oger Carbury, of Carbury Hall, the owner of a small property in Suffolk, was the head of the Carbury family. The Carburys had been in Suffolk a great many years,—certainly from the time of the War of the Roses,—and had always held up their heads. But they had never held them very high. It was not known that any had risen ever to the honour of knighthood before Sir Patrick, going higher than that, had been made a baronet. They had, however, been true to their acres and their acres true to them through the perils of civil wars, Reformation, Commonwealth, and Revolution, and the head Carbury of the day had always owned, and had always lived at, Carbury Hall. At the beginning of the present century the squire of Carbury had been a considerable man, if not in his county, at any rate in his part of the county. The income of the estate had sufficed to enable him to live plenteously and hospitably, to drink port wine, to ride a stout hunter, and to keep an old lumbering coach for his wife's use when she went avisiting. He had an old butler who had never lived anywhere else, and a boy from the village who was in a way apprenticed to the butler. There was a cook, not too proud to wash up her own dishes, and a couple of young women;—while the house was kept by Mrs. Carbury herself, who marked and gave out her own linen, made her own preserves, and looked to the curing of her own hams. In the year 1800 the Carbury property was sufficient for the Carbury house. Since that time the Carbury property has considerably increased in value, and the rents have been raised. Even the acreage has been extended by the enclosure of commons. But the income is no longer comfortably adequate to the wants of an English gentleman's household. If a moderate estate in land be left to a man now, there arises the question whether he is not damaged unless an income also be left to him wherewith to keep up the estate. Land is a luxury, and of all luxuries is the most costly. Now the Carburys never had anything but land. Suffolk has not been made rich and great either by coal or iron. No great town had sprung up on the confines of the Carbury property. No eldest son had gone into trade or risen high in a profession so as to add to the Carbury wealth. No great heiress had been married. There had been no ruin,—no misfortune. But in the days of which we write the Squire of Carbury Hall had become a poor man simply through the wealth of others. His estate was supposed to bring him in £2,000 a year. Had he been content to let the Manor House, to live abroad, and to have an agent at home to deal with the tenants, he would undoubtedly have had enough to live luxuriously. But he lived on his own land among his own people, as all the Carburys before him had done, and was poor because he was surrounded by rich neighbours. The Longestaffes of Caversham,—of which family Dolly Longestaffe was the eldest son and hope,—had the name of great wealth, but the founder of the family had been a Lord Mayor of London and a chandler as lately as in the reign of Queen Anne. The Hepworths, who could boast good blood enough on their own side, had married into new money. The Primeros,—though the good nature of the country folk had accorded to the head of them the title of Squire Primero,—had been trading Spaniards fifty years ago, and had bought the Bundlesham property from a great duke. The estates of those three gentlemen, with the domain of the Bishop of Elmham, lay all around the Carbury property, and in regard to wealth enabled their owners altogether to overshadow our squire. The superior wealth of a bishop was nothing to him. He desired that bishops should be rich, and was among those who thought that the country had been injured when the territorial possessions of our prelates had been converted into stipends by Act of Parliament. But the grandeur of the Longestaffes and the too apparent wealth of the Primeros did oppress him, though he was a man who would never breathe a word of such oppression into the ear even of his dearest friend. It was his opinion,—which he did not care to declare loudly, but which was fully understood to be his opinion by those with whom he lived intimately,—that a man's standing in the world should not depend at all upon his wealth. The Primeros were undoubtedly beneath him in the social scale, although the young Primeros had three horses apiece, and killed legions of pheasants annually at about 10s. a head. Hepworth of Eardly was a very good fellow, who gave himself no airs and understood his duties as a country gentleman; but he could not be more than on a par with Carbury of Carbury, though he was supposed to enjoy £7,000 a year. The Longestaffes were altogether oppressive. Their footmen, even in the country, had powdered hair. They had a house in town,—a house of their own,—and lived altogether as magnates. The lady was Lady Pomona Longestaffe. The daughters, who certainly were handsome, had been destined to marry peers. The only son, Dolly, had, or had had, a fortune of his own. They were an oppressive people in a country neighbourhood. And to make the matter worse, rich as they were, they never were able to pay anybody anything that they owed. They continued to live with all the appurtenances of wealth. The girls always had horses to ride, both in town and country. The acquaintance of Dolly the reader has already made. Dolly, who certainly was a poor creature though good natured, had energy in one direction. He would quarrel perseveringly with his father, who only had a life interest in the estate. The house at Caversham Park was during six or seven months, of the year full of servants, if not of guests, and all the tradesmen in the little towns around, Bungay, Beccles, and Harlestone, were aware that the Longestaffes were the great people of that country. Though occasionally much distressed for money, they would always execute the Longestaffe orders with submissive punctuality, because there was an idea that the Longestaffe property was sound at the bottom. And, then, the owner of a property so managed cannot scrutinise bills very closely.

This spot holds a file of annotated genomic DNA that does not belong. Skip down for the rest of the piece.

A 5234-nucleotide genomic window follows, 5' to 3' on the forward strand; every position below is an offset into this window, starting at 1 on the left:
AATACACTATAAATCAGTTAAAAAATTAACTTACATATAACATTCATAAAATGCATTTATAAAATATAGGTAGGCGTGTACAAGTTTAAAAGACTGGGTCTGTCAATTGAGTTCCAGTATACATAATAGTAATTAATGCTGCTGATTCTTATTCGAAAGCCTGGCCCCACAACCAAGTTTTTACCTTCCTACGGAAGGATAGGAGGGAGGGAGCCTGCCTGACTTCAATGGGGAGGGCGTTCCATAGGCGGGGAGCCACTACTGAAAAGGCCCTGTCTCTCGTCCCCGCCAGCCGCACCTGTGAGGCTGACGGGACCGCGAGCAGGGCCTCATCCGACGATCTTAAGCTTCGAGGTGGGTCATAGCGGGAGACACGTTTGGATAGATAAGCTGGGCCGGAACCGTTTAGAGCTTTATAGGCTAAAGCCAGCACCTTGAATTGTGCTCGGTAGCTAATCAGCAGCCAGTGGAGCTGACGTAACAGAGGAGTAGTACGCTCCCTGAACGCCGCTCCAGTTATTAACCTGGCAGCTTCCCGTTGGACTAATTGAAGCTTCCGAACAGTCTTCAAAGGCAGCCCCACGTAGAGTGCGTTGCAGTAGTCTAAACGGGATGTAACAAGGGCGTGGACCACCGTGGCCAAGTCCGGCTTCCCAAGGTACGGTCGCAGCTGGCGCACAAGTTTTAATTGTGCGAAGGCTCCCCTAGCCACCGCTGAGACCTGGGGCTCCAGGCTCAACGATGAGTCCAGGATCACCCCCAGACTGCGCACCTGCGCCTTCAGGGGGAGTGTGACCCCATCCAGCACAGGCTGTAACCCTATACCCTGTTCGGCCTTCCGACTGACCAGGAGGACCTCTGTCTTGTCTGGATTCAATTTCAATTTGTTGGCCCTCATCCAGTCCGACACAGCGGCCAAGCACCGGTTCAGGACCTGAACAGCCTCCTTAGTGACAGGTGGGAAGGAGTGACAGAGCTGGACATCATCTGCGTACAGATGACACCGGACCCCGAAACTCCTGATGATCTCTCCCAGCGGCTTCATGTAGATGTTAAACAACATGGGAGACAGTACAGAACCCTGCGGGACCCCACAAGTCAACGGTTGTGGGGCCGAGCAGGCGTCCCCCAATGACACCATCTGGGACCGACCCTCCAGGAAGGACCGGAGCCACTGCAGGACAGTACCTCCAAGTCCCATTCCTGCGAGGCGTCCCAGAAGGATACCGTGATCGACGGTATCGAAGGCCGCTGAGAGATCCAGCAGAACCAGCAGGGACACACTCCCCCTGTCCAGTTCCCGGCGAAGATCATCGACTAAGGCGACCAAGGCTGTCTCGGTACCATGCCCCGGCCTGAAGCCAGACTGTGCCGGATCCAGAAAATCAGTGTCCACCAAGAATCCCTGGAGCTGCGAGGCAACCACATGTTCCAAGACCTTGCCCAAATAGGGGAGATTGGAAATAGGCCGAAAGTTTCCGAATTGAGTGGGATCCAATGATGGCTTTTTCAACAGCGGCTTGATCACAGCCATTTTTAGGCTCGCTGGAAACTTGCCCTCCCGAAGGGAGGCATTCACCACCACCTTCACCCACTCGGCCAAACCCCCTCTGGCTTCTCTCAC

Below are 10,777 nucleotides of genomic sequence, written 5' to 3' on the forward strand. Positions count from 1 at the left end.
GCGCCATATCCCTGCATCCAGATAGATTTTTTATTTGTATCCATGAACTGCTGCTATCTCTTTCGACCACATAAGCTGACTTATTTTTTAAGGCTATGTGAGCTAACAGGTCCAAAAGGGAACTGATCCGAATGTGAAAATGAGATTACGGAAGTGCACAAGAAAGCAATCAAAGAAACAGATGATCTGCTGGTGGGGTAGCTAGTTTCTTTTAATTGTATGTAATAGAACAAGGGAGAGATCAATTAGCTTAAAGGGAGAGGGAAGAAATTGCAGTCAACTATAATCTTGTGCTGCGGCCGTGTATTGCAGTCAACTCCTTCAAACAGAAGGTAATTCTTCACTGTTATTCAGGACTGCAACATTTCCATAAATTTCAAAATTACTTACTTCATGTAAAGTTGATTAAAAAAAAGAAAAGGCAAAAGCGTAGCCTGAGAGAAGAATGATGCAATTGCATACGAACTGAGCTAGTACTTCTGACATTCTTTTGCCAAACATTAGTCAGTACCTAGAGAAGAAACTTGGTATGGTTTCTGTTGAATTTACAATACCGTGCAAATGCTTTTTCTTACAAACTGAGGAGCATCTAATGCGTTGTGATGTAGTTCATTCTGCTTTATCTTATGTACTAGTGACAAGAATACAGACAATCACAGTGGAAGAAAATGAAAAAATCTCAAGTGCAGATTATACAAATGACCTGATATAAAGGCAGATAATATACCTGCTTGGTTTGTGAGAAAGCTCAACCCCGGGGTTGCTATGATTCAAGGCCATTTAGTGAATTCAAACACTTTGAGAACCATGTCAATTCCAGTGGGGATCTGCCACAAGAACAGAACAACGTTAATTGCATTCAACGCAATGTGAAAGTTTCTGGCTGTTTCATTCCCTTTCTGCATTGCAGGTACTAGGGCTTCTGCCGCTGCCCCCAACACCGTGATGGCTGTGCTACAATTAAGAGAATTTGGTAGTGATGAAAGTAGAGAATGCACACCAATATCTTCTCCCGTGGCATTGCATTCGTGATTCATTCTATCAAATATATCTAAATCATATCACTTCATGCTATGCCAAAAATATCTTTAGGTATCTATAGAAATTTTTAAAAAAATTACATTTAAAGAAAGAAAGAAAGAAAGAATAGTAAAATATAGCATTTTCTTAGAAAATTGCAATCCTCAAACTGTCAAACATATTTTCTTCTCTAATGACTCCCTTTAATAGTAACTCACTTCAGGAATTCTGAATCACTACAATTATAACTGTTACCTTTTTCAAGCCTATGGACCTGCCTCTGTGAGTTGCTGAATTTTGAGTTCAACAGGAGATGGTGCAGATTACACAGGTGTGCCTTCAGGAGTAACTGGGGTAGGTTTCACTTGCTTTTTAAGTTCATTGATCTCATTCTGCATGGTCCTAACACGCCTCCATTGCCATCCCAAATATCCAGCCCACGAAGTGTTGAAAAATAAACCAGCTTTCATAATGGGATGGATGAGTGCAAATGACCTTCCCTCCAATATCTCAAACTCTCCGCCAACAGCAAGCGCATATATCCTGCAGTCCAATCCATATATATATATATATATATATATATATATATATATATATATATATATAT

Carbury of Carbury had never owed a shilling that he could not pay, or his father before him. His orders to the tradesmen at Beccles were not extensive, and care was used to see that the goods supplied were neither overcharged nor unnecessary. The tradesmen, consequently, of Beccles did not care much for Carbury of Carbury;—though perhaps one or two of the elders among them entertained some ancient reverence for the family. Roger Carbury, Esq., was Carbury of Carbury,—a distinction of itself, which, from its nature, could not belong to the Longestaffes and Primeros, which did not even belong to the Hepworths of Eardly. The very parish in which Carbury Hall stood,—or Carbury Manor House, as it was more properly called,—was Carbury parish. And there was Carbury Chase, partly in Carbury parish and partly in Bundlesham,—but belonging, unfortunately, in its entirety to the Bundlesham estate.